To better understand the interaction between commensal bacteria and TLRs, the researchers used mice that lacked a key component of the TLR-signaling machinery, called MyD88. Without this protein, mice are unable to activate TLR signaling. In initial experiments, they gave the mice a drug called DSS, which is toxic to epithelial cells in the colon.
Normal mice recovered easily from DSS exposure, but the drug severely damaged the intestines of the MyD88-deficient mice. The researchers found essentially the same results when they tested the effects of DSS on mice lacking the TLR proteins themselves.
"This was the exact opposite of what we expected, because everything we know about TLRs in mammalian systems has to do with immune response to infection," said Medzhitov. "We thought that since these mice couldn't mount a TLR-dependent inflammatory response to commensal bacteria, they would show reduced injury from DSS. We had no idea that these receptors might be involved in protecting these tissues from damage."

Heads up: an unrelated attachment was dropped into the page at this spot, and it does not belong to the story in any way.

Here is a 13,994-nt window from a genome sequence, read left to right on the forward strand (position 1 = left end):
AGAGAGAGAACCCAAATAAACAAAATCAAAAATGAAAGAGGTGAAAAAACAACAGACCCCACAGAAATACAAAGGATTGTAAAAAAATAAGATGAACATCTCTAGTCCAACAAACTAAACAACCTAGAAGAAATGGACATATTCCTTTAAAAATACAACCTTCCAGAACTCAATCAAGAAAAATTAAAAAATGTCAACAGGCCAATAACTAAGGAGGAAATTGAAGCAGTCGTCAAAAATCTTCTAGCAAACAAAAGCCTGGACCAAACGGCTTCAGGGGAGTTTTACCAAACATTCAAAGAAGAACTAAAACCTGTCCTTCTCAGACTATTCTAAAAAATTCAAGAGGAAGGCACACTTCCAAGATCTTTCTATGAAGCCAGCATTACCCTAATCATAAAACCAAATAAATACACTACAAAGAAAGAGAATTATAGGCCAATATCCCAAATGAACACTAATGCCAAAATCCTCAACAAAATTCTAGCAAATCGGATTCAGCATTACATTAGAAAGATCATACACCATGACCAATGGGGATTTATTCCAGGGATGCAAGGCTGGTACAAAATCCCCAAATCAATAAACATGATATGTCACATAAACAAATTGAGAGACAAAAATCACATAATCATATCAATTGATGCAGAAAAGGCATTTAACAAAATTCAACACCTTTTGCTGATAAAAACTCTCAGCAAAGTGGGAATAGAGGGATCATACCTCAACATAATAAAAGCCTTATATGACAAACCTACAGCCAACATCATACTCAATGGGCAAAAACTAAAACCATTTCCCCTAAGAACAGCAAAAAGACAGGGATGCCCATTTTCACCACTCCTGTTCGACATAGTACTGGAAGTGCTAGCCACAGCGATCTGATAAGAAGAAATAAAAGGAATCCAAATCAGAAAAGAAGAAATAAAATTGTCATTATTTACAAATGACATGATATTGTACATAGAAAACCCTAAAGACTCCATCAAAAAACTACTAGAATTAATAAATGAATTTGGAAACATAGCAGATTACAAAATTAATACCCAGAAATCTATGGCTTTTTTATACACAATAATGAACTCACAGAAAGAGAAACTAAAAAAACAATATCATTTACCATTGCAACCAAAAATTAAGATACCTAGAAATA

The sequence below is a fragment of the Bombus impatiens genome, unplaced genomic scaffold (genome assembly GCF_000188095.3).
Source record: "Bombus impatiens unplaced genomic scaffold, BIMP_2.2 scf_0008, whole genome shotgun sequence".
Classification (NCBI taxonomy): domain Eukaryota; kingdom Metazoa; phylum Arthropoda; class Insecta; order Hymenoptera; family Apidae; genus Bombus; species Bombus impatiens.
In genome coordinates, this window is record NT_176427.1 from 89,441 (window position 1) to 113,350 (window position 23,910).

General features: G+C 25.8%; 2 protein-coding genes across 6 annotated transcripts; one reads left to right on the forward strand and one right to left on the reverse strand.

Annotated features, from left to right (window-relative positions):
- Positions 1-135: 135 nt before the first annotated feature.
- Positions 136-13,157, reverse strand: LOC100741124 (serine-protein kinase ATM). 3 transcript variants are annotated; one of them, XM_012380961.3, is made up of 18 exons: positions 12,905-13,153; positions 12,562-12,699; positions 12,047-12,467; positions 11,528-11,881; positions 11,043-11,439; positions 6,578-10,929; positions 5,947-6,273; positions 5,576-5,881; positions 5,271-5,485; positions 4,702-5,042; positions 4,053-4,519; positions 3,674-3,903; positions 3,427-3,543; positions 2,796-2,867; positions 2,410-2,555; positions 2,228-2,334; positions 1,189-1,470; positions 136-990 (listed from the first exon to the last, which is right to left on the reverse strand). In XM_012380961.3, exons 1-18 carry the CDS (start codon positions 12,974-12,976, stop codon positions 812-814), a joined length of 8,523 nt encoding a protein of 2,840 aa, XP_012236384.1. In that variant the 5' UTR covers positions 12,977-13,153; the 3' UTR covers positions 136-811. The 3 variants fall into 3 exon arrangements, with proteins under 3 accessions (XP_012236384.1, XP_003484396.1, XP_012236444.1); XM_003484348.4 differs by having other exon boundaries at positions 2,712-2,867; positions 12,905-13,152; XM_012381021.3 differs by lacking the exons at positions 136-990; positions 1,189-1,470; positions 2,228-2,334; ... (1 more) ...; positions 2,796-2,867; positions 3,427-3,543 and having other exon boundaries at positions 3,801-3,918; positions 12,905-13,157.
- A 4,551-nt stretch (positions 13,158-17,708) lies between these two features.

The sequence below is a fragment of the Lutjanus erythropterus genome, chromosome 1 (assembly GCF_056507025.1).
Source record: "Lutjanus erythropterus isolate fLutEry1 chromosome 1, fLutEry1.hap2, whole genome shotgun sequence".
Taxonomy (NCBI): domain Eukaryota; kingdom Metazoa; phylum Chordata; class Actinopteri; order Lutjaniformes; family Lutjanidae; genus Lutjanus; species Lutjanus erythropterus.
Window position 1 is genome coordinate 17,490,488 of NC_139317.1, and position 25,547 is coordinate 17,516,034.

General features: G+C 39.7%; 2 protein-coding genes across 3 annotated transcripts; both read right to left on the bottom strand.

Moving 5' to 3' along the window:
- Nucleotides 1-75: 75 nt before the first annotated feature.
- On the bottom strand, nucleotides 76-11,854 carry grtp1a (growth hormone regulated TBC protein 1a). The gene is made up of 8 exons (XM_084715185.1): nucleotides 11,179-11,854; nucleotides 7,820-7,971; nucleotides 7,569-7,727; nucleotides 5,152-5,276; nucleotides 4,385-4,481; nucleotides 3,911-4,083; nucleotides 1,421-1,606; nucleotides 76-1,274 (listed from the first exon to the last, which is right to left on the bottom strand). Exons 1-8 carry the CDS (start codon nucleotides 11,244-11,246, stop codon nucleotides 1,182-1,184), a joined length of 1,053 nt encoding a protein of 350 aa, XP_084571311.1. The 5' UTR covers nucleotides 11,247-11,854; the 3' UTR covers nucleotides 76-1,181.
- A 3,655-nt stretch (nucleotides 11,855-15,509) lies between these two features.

To explore whether the overgrowth of commensal bacteria contributed to the damage, the researchers depleted the bacteria from the mice's intestines using antibiotics. These antibiotic-treated MyD88-deficient animals showed the same DSS-induced damage as MyD88-deficient animals in which bacteria were allowed to grow normally. The researchers also found no evidence that the infiltration of white blood cells triggered the increased injury in MyD88-deficient mice.